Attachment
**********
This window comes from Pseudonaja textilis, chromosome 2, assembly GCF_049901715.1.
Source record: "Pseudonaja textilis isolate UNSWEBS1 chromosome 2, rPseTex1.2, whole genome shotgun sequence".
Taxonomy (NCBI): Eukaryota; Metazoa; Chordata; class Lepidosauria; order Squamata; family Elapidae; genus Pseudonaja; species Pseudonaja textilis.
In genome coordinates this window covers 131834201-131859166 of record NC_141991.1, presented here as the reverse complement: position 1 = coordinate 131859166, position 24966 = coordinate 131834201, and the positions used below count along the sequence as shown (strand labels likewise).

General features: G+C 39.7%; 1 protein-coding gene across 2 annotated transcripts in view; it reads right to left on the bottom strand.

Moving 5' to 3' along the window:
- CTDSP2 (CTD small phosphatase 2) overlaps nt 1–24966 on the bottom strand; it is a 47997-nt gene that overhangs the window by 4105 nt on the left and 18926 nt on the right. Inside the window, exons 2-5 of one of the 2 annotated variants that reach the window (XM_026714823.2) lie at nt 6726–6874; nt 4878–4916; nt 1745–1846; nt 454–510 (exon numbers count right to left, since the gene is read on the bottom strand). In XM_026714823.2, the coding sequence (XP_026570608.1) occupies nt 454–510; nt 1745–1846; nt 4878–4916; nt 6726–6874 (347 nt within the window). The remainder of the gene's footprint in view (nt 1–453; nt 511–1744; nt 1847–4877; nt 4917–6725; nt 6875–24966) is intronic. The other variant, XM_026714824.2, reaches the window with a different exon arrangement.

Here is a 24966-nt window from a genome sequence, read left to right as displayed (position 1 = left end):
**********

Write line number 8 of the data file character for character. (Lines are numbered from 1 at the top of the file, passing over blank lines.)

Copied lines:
Here is a 24966-nt window from a genome sequence, read left to right as displayed (position 1 = left end):